There is little in this department to report for the past year, 1898-9. No
great discoveries have heen made, and publications have been few.
Nothing has appeared from Vienna or Geneva, the cause in the latter
instance being the serious illness of M. Nicole, which all who know him or
his work will join in regretting; it may now be hoped, however, that he is
well advanced in the way of recovery, and with the restoration of his
health some interesting publications may be looked for. Of the Berlin
series of Greek papyri only three parts have been issued during the past
year; and the annual Oxyrhynchus volume is not likely to be ready till
late in the autumn, so that it cannot be noticed here. There is therefore
less than usual for me to commemorate in this Report.
So far as texts are concerned, the Berlin publication1 stands nearly
alone, and of this only three parts have appeared, one prepared by
Wilcken and two by Krebs, with a little help from other students.
Eighty-five texts are contained in them, bringing up the total to 813.
In general they are of the same character as in the previous issues,
and continue the useful work of accumulating material for reconstructing
the details of life and government in Roman (and to a less extent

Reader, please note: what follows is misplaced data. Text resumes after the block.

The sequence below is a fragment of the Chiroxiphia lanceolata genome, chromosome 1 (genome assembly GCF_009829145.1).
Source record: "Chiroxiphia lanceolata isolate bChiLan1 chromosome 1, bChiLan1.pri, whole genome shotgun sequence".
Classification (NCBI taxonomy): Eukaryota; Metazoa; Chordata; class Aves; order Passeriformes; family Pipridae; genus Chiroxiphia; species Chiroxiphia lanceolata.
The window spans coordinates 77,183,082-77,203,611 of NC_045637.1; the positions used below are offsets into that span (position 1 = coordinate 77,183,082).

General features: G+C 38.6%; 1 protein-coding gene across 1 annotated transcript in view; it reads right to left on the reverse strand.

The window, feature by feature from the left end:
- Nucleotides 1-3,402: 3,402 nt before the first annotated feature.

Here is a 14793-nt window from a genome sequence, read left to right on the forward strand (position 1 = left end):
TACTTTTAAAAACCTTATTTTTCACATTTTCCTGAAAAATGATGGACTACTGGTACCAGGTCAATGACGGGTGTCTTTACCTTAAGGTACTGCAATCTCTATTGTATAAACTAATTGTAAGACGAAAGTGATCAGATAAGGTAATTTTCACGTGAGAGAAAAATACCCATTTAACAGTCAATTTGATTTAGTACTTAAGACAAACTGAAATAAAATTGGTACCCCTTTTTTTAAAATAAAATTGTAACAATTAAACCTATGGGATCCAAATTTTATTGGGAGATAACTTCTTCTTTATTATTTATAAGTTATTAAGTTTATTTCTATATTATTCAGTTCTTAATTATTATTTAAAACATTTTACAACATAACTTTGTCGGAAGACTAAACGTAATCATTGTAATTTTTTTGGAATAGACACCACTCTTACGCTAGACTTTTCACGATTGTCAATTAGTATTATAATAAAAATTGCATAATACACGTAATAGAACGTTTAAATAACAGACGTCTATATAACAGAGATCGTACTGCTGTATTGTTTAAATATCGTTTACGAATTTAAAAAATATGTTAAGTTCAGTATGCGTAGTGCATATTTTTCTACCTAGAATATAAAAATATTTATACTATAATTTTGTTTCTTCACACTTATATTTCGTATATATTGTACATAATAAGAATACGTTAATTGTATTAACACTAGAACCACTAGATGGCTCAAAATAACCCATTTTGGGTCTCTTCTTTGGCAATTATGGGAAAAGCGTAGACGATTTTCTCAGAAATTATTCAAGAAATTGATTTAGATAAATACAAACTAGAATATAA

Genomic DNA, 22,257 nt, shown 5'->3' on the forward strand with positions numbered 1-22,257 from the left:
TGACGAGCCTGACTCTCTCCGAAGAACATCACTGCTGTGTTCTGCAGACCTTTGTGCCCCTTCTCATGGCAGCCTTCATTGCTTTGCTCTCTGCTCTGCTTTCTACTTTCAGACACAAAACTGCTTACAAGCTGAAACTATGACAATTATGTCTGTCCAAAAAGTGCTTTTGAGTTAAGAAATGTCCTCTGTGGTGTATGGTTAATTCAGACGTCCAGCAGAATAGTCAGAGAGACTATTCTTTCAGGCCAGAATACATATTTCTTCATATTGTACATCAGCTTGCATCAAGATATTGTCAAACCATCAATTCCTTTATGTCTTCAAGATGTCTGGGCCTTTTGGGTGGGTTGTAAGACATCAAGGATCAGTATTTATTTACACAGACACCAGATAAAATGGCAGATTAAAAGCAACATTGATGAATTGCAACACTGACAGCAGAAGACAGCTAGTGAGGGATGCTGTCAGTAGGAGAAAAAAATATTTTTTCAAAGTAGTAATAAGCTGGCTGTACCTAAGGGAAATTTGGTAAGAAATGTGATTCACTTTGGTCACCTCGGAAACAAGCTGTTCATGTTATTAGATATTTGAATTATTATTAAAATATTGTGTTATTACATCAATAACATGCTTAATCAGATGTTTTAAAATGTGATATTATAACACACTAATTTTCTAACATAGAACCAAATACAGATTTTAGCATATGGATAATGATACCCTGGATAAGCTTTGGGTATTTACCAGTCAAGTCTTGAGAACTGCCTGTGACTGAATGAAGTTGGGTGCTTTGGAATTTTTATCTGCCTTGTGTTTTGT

Byzantine) Egypt. In some cases the texts now published are closely
related to others which have appeared elsewhere. Thus Berl. Pap. 729
contains an agreement for the deposit by a woman of property to a specified
value with a man who is evidently her future husband; while Brit. Mus.
Pap. 178 contain a record of the repayment of part of this dowry
a year later, evidently on the dissolution of the marriage. Again, Berl.
Pap. 762 (a return of camels owned inA.D. 162-3) mentions the requisition-
ing of a camel to assist in the transport of a porphyry pillar or obelisk, which
is also mentioned by another camel-owner in Brit. Mus. Pap. 328. Once
again, the publication of a number of customs-receipts in Messrs. Grenfell
and Hunt's volumes and the British Museum catalogue appears to have
emboldened the Berlin editors to publish a number of similar documents in
one of their last fasciculi (Berl. Papp. 763-768). Such inter-relation is, of
course, natural when different collections are drawn from the same source,
and only illustrates the necessity of the publication of texts (and the same
applies to inscriptions and ostraka) without waiting until every difficulty
has been elucidated, since the texts in different collections mutually
elucidate one another, and many tentative publications and explanations
must precede the attainment of ultimate certainty.